‘Most inclusive city in the world’ plans to welcome residents in 2030
The new city founded on “Equitism” and the ideals of 19th century economist/philosopher Henry George doesn’t have a location yet, but it does have an architect. The Barkje Ingels Group has signed on to design Telosa, a planned sustainable city dreamed up by former Walmart e-commerce CEO Marc Lore.
Telosa, based on the Greek term “telos,” meaning “the highest purpose,” is most likely to be situated in the American Southwest and hopes to welcome its first 50,000 inhabitants by 2030. It would have a 15-minute city with wide streets for walking, biking, and automated public transportation.
Lore hopes to start building on 1,500 acres before expanding to 150,000 and a city of 5 million people.
“We are going to be the most open, the most fair, and the most inclusive city in the world,” Lore says in a promotional video.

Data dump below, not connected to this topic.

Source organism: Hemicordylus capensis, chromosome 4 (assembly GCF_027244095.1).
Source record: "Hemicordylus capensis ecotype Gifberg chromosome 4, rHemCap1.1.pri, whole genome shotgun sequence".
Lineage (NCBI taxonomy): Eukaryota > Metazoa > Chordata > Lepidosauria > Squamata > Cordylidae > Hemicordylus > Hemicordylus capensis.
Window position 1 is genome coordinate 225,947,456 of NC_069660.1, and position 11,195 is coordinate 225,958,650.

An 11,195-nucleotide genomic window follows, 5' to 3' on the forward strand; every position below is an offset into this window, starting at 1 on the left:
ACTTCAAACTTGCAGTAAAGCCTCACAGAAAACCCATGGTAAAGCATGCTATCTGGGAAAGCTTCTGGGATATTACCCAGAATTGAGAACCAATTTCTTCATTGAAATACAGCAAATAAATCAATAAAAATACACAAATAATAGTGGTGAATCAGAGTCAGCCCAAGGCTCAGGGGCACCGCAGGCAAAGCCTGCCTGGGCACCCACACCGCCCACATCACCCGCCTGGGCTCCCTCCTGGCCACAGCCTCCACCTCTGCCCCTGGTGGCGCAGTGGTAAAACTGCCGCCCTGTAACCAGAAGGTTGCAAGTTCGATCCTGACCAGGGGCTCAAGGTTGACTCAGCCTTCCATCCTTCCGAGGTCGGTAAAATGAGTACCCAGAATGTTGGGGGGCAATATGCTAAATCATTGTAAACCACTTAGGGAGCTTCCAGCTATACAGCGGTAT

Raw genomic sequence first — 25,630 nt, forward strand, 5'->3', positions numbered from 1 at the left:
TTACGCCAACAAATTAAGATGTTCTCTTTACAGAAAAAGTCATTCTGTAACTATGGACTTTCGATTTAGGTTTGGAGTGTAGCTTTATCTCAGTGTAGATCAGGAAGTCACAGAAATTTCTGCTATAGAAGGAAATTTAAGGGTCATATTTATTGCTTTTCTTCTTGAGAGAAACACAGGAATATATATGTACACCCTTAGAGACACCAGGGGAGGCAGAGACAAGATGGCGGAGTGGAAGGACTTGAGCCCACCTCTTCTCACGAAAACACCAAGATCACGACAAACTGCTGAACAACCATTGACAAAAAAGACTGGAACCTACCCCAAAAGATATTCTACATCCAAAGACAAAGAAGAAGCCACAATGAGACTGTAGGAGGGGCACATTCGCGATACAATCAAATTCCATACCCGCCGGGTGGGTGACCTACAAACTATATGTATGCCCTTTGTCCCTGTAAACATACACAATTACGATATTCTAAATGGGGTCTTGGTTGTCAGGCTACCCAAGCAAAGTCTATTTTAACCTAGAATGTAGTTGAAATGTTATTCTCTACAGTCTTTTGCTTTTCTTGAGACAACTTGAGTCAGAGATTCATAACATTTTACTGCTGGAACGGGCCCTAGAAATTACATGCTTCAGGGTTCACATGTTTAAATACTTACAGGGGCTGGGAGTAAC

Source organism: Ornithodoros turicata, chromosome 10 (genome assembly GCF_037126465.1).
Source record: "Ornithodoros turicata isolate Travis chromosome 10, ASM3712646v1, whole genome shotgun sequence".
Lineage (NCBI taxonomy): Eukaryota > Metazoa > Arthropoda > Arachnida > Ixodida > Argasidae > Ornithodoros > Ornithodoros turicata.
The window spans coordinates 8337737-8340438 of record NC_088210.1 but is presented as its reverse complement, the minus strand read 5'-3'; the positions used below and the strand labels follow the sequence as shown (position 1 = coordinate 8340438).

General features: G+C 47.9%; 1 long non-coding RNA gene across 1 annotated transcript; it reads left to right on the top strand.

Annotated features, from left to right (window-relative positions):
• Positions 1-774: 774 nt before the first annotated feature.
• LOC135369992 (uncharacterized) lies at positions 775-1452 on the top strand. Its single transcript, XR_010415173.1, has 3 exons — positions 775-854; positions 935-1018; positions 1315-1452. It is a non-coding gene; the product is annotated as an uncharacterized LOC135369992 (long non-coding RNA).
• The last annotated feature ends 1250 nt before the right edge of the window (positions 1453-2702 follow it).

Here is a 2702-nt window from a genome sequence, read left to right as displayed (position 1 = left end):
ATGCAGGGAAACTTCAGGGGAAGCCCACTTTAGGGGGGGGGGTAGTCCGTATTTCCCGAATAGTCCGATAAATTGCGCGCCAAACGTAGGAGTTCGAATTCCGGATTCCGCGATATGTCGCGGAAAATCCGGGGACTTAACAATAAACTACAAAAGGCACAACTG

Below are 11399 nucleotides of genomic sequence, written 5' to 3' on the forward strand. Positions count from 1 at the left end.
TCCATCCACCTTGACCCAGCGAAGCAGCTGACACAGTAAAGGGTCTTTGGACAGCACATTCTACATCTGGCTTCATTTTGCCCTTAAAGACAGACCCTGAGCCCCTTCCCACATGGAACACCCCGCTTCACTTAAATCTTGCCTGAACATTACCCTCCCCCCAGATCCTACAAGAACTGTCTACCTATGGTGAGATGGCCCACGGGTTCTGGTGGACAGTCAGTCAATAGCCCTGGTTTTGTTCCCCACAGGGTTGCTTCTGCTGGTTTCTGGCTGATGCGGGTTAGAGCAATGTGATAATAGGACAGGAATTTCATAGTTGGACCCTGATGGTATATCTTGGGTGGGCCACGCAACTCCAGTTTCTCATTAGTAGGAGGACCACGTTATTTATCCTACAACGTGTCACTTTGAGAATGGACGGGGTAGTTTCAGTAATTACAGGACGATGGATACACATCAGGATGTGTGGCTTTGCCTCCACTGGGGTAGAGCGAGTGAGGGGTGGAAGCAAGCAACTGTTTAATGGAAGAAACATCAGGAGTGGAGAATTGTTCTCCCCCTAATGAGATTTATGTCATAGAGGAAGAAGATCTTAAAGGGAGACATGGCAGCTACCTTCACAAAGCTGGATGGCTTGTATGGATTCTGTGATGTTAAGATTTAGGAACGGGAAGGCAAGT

Cars would not be welcome in Telosa, and the idea is that with public transportation and all services a person could need within easy walking distance, there would be no need for them. Renewable energy, mostly from solar panels, would power the city, and water would be recycled. Aeroponic gardens would provide fresh produce.
“We are absolutely not attempting to create a utopia,” Lore says. “Utopian projects are focused on creating a perfect, idealistic state – we are not. We are firmly grounded in reality and what is possible. We are focused on the best, most sustainable solutions for infrastructure, urban design, economic vibrancy and city services, but we fully recognize that no solution is perfect, and all human systems have flaws.”
The centerpiece of Telosa would be a tower called Equitism, a central meeting place for citizens, who would all share in governance and in the city’s fortune, so as the land increased in value, citizens would reap the benefits.
Lore estimates the full-size city would cost about $400 billion to build, starting with $25 billion for the first phase. He is scouting locations in Idaho, Utah, Nevada, Arizona, Texas, and Appalachia. Any American citizen would be welcome to become a citizen of Telosa.
“I would want people to have a sense of pride in the city,” Lore says in the video, “because the city lives by a set of values that resonates with them.”
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